The legacy of the Black Power activism lived on among other Philadelphia organizations and individuals. Black Power activism changed Philadelphia-area politics by making issues important to African Americans central to local governance and, eventually, by electing movement veterans to office. W. Wilson Goode (b. 1938), a West Philadelphia community organizer, became managing director of Philadelphia and then the first of three African American mayors, serving from 1984 to 1992. Other veterans of the Black Power movement gained seats in the Pennsylvania General Assembly.
Although many have cited the disbanding of the Black Panther Party and the pursuit of prominent Black Power activists by law enforcement as a failure of the movement, the Black Power movement left an important legacy in Philadelphia and across the country. The Church of the Advocate in North Philadelphia remained active in community-centered actions and social justice work, hosting a daily soup kitchen and youth programming. Prominent Philadelphia Black Panthers included Mumia Abu-Jamal (b. 1954), who joined the Black Panther Party at fourteen and became the local chapter’s “lieutenant of Information.” His incarceration for the 1981 murder of Philadelphia Police Officer Daniel Faulkner (1955-81) and assertions of an unfair trial prompted global activism on his behalf. While imprisoned, Abu-Jamal became a vocal writer and activist for the rights of incarcerated people. Activists also pursued the release of jailed members of MOVE, the black nationalist and anarcho-primitivist organization famously bombed by Philadelphia police in a 1985 standoff at a MOVE compound in West Philadelphia.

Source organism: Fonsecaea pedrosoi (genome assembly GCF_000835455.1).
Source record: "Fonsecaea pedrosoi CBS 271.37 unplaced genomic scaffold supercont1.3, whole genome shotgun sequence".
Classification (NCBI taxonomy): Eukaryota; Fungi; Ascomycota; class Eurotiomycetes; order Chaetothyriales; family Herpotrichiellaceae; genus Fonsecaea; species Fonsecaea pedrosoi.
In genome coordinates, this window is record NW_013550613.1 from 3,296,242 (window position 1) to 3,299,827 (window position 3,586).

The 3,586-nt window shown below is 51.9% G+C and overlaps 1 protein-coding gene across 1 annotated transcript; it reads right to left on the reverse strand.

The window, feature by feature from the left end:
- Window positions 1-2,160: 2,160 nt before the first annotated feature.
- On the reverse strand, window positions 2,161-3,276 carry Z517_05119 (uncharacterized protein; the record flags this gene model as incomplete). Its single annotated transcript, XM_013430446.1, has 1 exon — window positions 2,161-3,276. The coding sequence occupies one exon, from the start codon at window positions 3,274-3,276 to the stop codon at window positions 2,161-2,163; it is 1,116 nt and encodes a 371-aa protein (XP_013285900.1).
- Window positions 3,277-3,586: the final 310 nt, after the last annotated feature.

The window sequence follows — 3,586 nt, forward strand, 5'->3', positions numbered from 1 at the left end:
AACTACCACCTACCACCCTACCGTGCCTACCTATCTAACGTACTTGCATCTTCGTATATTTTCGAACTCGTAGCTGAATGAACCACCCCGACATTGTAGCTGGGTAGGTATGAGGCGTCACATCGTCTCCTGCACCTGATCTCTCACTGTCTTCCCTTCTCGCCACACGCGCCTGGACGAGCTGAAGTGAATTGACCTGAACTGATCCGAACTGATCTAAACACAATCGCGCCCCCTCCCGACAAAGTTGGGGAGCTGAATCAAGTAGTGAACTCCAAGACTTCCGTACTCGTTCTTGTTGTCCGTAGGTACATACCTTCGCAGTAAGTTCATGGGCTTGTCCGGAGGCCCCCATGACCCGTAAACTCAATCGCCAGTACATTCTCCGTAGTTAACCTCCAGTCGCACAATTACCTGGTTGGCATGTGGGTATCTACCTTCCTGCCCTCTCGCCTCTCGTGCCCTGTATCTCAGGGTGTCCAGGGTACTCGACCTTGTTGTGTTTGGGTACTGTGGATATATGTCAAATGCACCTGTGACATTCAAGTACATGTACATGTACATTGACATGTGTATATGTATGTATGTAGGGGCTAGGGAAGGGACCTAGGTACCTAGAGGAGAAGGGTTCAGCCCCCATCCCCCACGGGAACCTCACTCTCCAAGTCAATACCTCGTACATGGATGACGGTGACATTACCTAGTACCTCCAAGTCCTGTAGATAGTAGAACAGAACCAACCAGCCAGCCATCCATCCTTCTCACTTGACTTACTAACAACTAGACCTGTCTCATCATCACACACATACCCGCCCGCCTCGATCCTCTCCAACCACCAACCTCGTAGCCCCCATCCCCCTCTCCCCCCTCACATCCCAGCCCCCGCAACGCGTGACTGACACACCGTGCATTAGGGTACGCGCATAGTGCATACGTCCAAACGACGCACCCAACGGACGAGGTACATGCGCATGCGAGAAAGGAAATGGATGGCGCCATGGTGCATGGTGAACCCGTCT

In both city government and radical activism across Philadelphia, the teachings and legacy of Black Power in Philadelphia remained prevalent. The Black Power movement of the 1960s and 1970s created the space for continued activism and political presence for African Americans in Philadelphia.
Holly Genovese is a Ph.D. student in history and Women, Gender, and Sexuality Studies at Temple University. Her interests are in incarceration, public history, and Black Power. She is Contributing Editor at Auntie Bellum Magazine and a contributor at Book Riot, Rabble Lit, and the Us Society for Intellectual Historians blog. Her writing has been featured in Bustle, The Establishment, and Scalawag Magazine. (Author information current at time of publication.)
Copyright 2017, Rutgers University